“If we eat first, we shall have strength for our work,” said the Knave; “and as there is only one spoon, we must eat by turns. But fairly divide, friendly abide. As you went first the latter part of our journey, I will begin on this occasion. When I stop, you fall to, and eat as many spoonfuls as I ate. Then I will follow you in like fashion, and so on till the pot is empty.”

“Nothing could be fairer,” said the Fool; and the Knave began to eat, and went on till he had eaten a third of the porridge. The Fool, who had counted every spoonful, now took his turn, and ate precisely as much as his comrade. The Knave then began again, and was exact to a mouthful; but it emptied the pot. Thus the Knave had twice as much as the Fool, who could not see where he had been cheated.

They then set to work.

“As there is only one hammer,” said the Knave, “we must work, as we supped, by turns; and as I began last time, you shall begin this. After you have worked awhile, I will take the hammer from you, and do as much myself whilst you rest. Then you shall take it up again, and so on till the heap is finished.”

“It is not every one who is as just as you,” said the Fool; and taking up the hammer, he set to work with a will.

The Knave took care to let him go on till he had broken a third of the stones, and then he did as good a share himself; after which the Fool began again, and finished the heap.

By this means the Fool did twice as much work as the Knave, and yet he could not complain.

As they moved on again, the Fool perceived that the Knave was taking the can and the spoon with him.

“I am sorry to see you do that, friend,” said he.

“It’s a very small theft,” said the Knave. “The can cannot have cost more than sixpence when new.”

“That was not what I meant,” said the Fool, “so much as that I fear the owner will find it out.”

“He will only think the things have been stolen by some vagrant,” said the Knave—”which, indeed, they would be if we left them. But as you seem to have a tender conscience, I will keep them myself.”

After a while they met with a farmer, who offered to give them supper and a night’s lodging, if they would scare the birds from a field of corn for him till sunset.

“I will go into the outlying fields,” said the Knave, “and as I see the birds coming, I will turn them back. You, dear friend, remain in the corn, and scare away the few that may escape me.”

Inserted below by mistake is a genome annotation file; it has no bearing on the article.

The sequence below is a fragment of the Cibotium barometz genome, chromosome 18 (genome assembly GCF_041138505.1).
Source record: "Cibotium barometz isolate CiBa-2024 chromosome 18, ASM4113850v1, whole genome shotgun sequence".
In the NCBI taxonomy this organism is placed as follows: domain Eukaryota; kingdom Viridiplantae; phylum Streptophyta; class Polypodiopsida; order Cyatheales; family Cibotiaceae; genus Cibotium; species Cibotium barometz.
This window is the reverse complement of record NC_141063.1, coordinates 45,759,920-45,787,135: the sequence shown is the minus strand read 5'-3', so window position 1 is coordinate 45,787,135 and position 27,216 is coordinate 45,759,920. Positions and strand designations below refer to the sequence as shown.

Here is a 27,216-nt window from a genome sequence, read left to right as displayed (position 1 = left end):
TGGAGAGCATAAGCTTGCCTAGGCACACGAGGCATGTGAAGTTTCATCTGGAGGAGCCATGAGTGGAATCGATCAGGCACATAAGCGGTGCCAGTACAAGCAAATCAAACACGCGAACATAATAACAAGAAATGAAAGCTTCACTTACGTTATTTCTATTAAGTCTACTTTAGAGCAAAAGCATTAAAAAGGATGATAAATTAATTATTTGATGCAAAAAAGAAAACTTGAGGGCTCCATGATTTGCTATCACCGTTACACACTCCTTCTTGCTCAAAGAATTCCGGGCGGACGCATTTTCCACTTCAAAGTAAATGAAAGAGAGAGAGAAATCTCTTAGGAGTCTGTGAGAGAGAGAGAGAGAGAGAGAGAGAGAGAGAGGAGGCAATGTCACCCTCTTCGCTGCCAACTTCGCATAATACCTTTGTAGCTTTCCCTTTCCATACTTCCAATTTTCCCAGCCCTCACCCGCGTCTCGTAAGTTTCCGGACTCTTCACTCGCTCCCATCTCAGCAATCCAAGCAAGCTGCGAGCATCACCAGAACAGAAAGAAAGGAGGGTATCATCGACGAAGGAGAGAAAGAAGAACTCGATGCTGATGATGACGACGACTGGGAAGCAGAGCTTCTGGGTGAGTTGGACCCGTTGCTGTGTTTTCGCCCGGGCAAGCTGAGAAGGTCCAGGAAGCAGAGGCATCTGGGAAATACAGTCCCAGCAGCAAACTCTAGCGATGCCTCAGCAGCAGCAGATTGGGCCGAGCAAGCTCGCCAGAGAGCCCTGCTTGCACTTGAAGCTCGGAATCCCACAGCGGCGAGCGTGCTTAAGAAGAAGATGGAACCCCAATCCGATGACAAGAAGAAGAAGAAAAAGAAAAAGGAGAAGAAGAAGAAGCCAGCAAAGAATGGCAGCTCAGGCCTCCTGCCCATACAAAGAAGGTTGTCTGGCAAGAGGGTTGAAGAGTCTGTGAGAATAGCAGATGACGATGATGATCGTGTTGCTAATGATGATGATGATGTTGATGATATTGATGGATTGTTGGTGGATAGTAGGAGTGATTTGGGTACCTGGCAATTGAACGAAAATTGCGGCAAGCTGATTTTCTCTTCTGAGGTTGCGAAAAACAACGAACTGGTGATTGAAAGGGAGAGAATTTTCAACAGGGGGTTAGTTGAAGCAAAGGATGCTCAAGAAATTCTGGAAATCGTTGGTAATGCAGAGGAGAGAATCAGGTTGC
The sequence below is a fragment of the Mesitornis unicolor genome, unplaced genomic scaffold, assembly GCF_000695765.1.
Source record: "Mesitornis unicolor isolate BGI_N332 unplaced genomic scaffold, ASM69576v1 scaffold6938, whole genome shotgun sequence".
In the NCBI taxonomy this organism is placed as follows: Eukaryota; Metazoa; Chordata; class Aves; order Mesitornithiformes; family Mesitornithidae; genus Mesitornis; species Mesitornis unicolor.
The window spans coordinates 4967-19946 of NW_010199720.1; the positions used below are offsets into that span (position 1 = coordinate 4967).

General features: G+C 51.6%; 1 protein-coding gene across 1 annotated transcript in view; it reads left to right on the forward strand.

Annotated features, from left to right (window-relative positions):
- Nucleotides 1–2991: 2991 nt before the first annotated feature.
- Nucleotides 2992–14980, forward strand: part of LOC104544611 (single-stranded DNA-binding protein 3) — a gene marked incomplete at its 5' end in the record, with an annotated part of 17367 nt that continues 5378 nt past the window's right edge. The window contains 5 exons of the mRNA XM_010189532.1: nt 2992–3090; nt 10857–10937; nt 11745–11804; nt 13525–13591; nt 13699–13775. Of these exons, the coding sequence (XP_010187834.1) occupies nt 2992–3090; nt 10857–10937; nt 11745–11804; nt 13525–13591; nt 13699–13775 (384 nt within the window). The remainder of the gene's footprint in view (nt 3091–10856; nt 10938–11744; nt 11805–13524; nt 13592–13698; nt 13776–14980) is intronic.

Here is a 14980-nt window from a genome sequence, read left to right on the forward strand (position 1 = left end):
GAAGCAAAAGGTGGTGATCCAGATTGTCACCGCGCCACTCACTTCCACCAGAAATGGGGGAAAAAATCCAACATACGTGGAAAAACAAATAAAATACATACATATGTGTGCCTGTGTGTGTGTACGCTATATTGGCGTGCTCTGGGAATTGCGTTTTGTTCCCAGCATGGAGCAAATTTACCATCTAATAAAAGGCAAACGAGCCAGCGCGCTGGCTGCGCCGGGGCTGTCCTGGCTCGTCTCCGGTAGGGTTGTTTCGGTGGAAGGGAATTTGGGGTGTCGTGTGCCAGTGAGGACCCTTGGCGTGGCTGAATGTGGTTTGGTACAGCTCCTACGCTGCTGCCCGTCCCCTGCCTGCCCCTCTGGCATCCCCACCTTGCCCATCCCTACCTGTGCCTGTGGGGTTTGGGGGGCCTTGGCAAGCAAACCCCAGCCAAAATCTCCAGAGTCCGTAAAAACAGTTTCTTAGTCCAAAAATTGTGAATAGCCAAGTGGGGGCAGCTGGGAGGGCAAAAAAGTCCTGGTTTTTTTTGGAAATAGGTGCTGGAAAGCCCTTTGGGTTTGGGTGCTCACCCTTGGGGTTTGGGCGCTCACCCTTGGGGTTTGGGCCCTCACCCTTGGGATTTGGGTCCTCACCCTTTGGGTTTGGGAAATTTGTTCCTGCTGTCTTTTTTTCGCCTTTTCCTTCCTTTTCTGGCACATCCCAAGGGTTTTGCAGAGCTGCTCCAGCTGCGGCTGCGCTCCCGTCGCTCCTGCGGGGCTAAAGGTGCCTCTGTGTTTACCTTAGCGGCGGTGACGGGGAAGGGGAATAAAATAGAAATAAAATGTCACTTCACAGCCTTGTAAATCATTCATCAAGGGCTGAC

But whilst the Fool clapped and shouted till he was tired, the Knave went to the other side of the hedge, and lay down for a nap.

As they sat together at supper, the Fool said, “Dear friend, this is laborious work. I propose that we ask the farmer to let us tend sheep, instead. That is a very different affair. One lies on the hillside all day. The birds do not steal sheep; and all this shouting and clapping is saved.”

The Knave very willingly agreed, and next morning the two friends drove a flock of sheep on to the downs. The sheep at once began to nibble, the dog sat with his tongue out, panting, and the Knave and Fool lay down on their backs, and covered their faces with their hats to shield them from the sun.

Thus they lay till evening, when, the sun being down, they uncovered their faces, and found that the sheep had all strayed away, and the dog after them.

“The only plan for us is to go separate ways in search of the flock,” said the Knave; “only let us agree to meet here again.” They accordingly started in opposite directions; but when the Fool was fairly off, the Knave returned to his place, and lay down as before.

By and by the dog brought the sheep back; so that, when the Fool returned, the Knave got the credit of having found them; for the dog scorned to explain his part in the matter.

As they sat together at supper, the Fool said, “The work is not so easy as I thought. Could we not find a better trade yet?”